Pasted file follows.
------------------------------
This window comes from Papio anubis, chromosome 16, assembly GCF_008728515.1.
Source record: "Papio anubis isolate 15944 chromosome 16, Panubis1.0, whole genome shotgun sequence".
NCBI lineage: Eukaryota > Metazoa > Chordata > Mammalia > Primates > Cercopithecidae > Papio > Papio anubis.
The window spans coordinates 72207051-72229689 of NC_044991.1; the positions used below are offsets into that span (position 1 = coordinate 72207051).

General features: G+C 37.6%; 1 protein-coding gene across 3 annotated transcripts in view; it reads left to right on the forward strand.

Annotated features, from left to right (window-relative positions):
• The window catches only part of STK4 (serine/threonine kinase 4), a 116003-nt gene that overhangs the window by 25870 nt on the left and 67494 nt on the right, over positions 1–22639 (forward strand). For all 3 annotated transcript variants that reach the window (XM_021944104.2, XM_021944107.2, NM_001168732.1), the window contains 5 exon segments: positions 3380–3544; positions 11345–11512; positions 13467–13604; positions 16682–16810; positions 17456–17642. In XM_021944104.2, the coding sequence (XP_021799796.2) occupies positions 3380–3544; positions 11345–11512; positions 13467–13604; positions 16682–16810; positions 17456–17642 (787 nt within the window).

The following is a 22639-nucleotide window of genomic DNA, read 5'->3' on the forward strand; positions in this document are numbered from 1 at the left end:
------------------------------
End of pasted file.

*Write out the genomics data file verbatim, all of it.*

This window comes from Papio anubis, chromosome 16, assembly GCF_008728515.1.
Source record: "Papio anubis isolate 15944 chromosome 16, Panubis1.0, whole genome shotgun sequence".
NCBI lineage: Eukaryota > Metazoa > Chordata > Mammalia > Primates > Cercopithecidae > Papio > Papio anubis.
The window spans coordinates 72207051-72229689 of NC_044991.1; the positions used below are offsets into that span (position 1 = coordinate 72207051).

General features: G+C 37.6%; 1 protein-coding gene across 3 annotated transcripts in view; it reads left to right on the forward strand.

Annotated features, from left to right (window-relative positions):
• The window catches only part of STK4 (serine/threonine kinase 4), a 116003-nt gene that overhangs the window by 25870 nt on the left and 67494 nt on the right, over positions 1–22639 (forward strand). For all 3 annotated transcript variants that reach the window (XM_021944104.2, XM_021944107.2, NM_001168732.1), the window contains 5 exon segments: positions 3380–3544; positions 11345–11512; positions 13467–13604; positions 16682–16810; positions 17456–17642. In XM_021944104.2, the coding sequence (XP_021799796.2) occupies positions 3380–3544; positions 11345–11512; positions 13467–13604; positions 16682–16810; positions 17456–17642 (787 nt within the window).

The following is a 22639-nucleotide window of genomic DNA, read 5'->3' on the forward strand; positions in this document are numbered from 1 at the left end: